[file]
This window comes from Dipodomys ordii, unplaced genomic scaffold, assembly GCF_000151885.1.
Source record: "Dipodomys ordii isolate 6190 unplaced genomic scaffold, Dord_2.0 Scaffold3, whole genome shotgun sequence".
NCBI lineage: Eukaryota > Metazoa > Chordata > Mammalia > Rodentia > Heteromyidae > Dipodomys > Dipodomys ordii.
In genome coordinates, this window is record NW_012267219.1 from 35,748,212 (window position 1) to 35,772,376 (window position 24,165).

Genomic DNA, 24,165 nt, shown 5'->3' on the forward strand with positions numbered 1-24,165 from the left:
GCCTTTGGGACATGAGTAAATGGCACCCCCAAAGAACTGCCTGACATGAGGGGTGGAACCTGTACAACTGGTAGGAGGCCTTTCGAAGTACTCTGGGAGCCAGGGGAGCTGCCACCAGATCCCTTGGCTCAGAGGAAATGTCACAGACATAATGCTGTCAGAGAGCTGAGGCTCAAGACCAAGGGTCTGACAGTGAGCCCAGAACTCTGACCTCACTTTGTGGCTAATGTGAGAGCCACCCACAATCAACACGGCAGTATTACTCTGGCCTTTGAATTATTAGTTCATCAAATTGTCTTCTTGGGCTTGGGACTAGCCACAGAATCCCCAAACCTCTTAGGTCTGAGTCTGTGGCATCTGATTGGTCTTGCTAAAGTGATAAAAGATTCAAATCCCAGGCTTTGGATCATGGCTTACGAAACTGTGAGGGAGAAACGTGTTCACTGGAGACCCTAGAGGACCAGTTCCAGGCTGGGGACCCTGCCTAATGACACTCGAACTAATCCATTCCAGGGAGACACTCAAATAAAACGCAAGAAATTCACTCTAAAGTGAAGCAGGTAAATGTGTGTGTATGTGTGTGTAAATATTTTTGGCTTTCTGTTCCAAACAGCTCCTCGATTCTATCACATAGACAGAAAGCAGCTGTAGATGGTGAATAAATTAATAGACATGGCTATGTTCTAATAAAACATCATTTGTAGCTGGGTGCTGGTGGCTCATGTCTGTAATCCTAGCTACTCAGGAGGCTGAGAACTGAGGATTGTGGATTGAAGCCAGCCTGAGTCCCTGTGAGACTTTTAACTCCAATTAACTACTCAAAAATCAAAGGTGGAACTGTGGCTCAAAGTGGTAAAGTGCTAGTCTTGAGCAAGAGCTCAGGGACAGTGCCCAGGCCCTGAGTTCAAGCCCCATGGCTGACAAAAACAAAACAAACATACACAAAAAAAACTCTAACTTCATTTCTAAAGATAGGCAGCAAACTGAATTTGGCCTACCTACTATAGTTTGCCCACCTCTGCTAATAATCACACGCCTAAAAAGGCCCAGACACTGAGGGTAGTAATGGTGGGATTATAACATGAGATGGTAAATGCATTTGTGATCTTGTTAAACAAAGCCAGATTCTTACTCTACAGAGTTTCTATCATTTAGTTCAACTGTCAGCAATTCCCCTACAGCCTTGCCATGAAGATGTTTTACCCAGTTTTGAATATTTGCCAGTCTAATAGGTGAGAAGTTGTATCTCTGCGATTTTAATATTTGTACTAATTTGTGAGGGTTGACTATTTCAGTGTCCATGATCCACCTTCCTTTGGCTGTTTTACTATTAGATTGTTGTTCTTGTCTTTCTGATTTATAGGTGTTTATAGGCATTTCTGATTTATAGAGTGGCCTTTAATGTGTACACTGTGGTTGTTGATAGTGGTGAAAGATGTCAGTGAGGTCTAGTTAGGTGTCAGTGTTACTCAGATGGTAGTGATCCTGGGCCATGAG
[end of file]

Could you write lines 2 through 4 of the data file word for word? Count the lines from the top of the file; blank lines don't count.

Source record: "Dipodomys ordii isolate 6190 unplaced genomic scaffold, Dord_2.0 Scaffold3, whole genome shotgun sequence".
NCBI lineage: Eukaryota > Metazoa > Chordata > Mammalia > Rodentia > Heteromyidae > Dipodomys > Dipodomys ordii.
In genome coordinates, this window is record NW_012267219.1 from 35,748,212 (window position 1) to 35,772,376 (window position 24,165).